The beauty of the circ saw method is that you can take off nothing at
all at one end and, say, 5mm at the other. Perfect cut every time.
Plenty of doors have been butchered over the years by plane and handsaw
merchants, and this is a way of straightening things up.
But the major downside for someone like the OP is that you
do need to be able to calculate how much needs to be taken
off and you've fucked the door if you take off too much. The
big advantage with using a plane is that that approach is a
lot more forgiving so you are much less likely to fuck the door.
There you go, face down in the mud, as always.
No wonder the BBC gave you the bums rush,
right out the door on your lard arse and you
ended up an alcoholic.
Even terminal fuckwit such as yourself should be
able to work out how to stand it on one of its
long sides, then turn it over and stand it on the
other long side, if someone was actually stupid
enough to lend you a seeing eye dog and white cane.
You never could bullshit your way out of a wet paper bag.
Even a terminal fuckwit such as yourself should be able to work
out what the word YOU means if someone was actually stupid
enough to lend it a seeing eye dog and a white cane.
It isn't the best way for someone like the
OP who has never done a door before.
And even a terminal fuckwit union bludging alcoholic
should have noticed FAR more people have said in
here that they did the door fine using other ways
than that fool that got the bums rush from Nilfisk
proclaims is the only viable way to do a door.
Do you mean that when the door is wide open there was enough room under it
for the carpet fitters to put down the carpet and that it's only when you
try to close it that it becomes jammed?
If you just want to be able to close the door even if it is still a bit
stiff from rubbing, then it should be possible to remove enough off of the
bottom of the door without removing it, by sanding.
What I do is make up a simple tool from thin flexible steel to hold the
abbrasive paper and move the door backwards and forwards over it. A piece
about 2ft by 4in is suitable, bend over the last 2in on each end and cut a
piece of sand paper to fit pressing down the ends to hold it in place.
Open the door wide and push it under the end, use your foot to hold it in
place and move the door backwards and forwards over it 20 times, move the
tool inwards and repeat until you reach the hinge end and then move
outwards repeating. Hoover up the debris put on a new piece of abbrasive,
close the door a bit and repeat. Keep doing this until enough has been
removed to allow the door to close. It's a bit tedious but if you have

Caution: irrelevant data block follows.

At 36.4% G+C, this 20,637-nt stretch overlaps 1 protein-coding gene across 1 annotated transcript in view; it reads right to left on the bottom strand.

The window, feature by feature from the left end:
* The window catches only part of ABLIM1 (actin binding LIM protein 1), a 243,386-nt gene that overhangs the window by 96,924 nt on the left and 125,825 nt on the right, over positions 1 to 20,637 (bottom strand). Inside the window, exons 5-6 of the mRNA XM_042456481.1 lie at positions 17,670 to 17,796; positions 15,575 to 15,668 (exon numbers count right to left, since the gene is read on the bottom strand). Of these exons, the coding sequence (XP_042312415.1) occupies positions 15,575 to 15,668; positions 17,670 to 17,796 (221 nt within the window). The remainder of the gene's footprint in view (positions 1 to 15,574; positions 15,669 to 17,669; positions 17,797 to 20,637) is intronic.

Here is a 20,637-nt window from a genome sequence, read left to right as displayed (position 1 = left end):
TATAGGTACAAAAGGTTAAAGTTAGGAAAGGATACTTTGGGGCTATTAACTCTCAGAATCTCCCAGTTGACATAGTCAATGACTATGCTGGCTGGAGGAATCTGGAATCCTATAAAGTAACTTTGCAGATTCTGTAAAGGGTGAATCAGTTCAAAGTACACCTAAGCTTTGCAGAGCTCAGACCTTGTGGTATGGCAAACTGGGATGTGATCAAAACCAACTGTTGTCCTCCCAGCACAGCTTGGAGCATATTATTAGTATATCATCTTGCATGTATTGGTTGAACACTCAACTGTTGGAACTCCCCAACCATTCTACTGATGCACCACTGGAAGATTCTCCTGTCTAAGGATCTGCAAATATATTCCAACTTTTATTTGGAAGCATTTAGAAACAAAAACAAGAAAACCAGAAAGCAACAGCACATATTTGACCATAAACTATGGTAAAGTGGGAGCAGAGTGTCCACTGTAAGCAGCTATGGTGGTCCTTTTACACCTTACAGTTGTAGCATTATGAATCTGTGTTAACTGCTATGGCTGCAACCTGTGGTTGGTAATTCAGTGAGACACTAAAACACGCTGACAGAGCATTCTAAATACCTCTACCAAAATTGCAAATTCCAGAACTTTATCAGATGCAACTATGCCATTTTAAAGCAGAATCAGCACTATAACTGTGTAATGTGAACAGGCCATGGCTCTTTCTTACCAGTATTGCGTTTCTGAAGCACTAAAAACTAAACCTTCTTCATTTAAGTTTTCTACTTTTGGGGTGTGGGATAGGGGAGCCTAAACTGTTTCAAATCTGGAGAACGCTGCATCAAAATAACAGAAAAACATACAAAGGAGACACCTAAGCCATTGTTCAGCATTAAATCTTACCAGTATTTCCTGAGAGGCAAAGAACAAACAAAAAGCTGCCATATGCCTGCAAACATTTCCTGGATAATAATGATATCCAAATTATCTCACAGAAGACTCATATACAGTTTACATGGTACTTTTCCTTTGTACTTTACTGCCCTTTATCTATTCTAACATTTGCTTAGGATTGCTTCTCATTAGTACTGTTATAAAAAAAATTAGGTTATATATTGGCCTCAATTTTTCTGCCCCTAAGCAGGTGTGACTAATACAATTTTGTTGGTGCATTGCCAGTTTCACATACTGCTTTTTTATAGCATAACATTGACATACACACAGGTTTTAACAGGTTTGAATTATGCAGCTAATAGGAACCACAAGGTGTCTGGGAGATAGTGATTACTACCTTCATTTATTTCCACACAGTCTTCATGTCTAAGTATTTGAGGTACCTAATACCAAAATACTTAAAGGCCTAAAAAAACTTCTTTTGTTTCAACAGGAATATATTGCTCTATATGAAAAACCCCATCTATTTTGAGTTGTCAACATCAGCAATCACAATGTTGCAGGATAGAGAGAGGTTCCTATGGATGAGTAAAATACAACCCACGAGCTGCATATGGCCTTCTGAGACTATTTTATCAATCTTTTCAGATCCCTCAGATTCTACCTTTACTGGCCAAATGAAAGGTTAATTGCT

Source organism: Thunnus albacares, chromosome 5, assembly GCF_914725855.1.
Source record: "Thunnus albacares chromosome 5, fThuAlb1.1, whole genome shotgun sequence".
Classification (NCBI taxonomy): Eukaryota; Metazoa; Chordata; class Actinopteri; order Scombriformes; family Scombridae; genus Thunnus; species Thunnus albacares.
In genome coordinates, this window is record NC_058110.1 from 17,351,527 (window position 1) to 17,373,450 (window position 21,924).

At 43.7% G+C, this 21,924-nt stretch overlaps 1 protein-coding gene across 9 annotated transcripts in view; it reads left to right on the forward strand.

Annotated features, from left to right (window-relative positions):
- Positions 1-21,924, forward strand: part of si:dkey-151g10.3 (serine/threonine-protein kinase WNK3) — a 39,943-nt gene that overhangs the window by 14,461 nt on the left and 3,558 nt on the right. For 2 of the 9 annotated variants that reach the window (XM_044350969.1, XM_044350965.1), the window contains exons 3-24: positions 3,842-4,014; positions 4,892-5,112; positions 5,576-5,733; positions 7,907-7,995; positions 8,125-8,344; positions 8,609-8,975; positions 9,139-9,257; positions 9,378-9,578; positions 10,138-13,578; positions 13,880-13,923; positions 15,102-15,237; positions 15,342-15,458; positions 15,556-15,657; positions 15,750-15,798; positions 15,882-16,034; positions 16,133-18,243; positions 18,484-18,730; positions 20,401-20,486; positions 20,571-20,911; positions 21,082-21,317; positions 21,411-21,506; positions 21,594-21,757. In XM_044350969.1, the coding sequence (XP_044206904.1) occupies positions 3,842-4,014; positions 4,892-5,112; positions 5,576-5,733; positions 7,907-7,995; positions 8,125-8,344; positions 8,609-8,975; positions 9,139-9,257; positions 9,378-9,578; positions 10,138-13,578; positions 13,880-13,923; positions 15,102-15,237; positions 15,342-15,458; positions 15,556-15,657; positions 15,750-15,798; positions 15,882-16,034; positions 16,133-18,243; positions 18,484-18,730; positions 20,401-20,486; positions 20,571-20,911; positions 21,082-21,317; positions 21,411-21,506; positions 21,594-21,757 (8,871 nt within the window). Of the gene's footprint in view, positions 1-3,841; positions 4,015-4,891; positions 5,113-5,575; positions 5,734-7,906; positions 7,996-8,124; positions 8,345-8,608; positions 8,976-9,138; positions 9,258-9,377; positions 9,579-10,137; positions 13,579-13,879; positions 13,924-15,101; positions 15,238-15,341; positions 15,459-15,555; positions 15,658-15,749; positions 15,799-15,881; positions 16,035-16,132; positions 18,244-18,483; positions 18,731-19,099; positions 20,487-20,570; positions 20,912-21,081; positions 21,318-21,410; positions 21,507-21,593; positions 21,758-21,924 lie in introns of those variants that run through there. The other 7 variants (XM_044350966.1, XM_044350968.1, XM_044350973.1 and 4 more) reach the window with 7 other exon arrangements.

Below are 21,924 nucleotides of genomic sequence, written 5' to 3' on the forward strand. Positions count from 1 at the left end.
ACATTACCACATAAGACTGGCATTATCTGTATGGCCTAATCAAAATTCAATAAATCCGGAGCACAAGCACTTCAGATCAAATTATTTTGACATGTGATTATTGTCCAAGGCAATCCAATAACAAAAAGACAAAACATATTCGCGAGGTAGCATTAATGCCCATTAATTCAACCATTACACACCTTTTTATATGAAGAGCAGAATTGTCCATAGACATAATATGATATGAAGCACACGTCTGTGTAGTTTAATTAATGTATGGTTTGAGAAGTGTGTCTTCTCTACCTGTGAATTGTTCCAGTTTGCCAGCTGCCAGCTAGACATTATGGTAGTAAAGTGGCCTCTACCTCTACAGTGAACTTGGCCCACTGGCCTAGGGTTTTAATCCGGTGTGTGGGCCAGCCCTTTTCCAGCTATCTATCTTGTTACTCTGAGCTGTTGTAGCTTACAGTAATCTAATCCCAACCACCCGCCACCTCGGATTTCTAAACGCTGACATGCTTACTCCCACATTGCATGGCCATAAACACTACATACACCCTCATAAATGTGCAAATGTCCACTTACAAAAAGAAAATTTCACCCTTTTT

kids or grandchildren they'll have fun "helping".
I'm assuming that you have checked that the fitters did their job properly
and haven't trapped underlay or carpet under the metal door sill stopping
it from closing.
You have certainly excited a hornets nest with this question.
For a one-off door I would use a power planer, with one proviso, that
you always push into the door, and never let the blade emerge whilst
cutting across the grain.
I would run a pencil on top of the carpet marking the door along the
whole of the bottom, so leaving a couple of mm clearance. Best done with
the door near shut.
Take door off.
Set plane to near zero depth setting.
Run plane in from one side, and after a few strokes adjust depth to take
off some material, the same from the other side.
If you allow the plane to emerge whilst cutting across the grain, the
blade will take with it a chunk of door. This is why even Mr Lang says
he is happy to use a planer on the sides, where you'd be planing along
If you have the time and the resources, the sawboard method is perhaps
the most reliable.
Assuming you have the sense to know how to mark how much to take off, it's
quicker. Done in one pass with a near perfect cut - which you'd need a lot
of skill to do with a power plane.
I get the impression few here remember the first time they used a power
plane. Or just have very low standards.
*Where do forest rangers go to "get away from it all?"
Dave Plowman firstname.lastname@example.org London SW
For many years I used a conventional plane, then bought a B&D power
variety and never looked back until the armature burnt out on that and
the second one was stolen.
As you imply, I don't recall the very first time I used one, but was
probably very careful taking just very thin cuts. I feel you have more
control than the hand planer.
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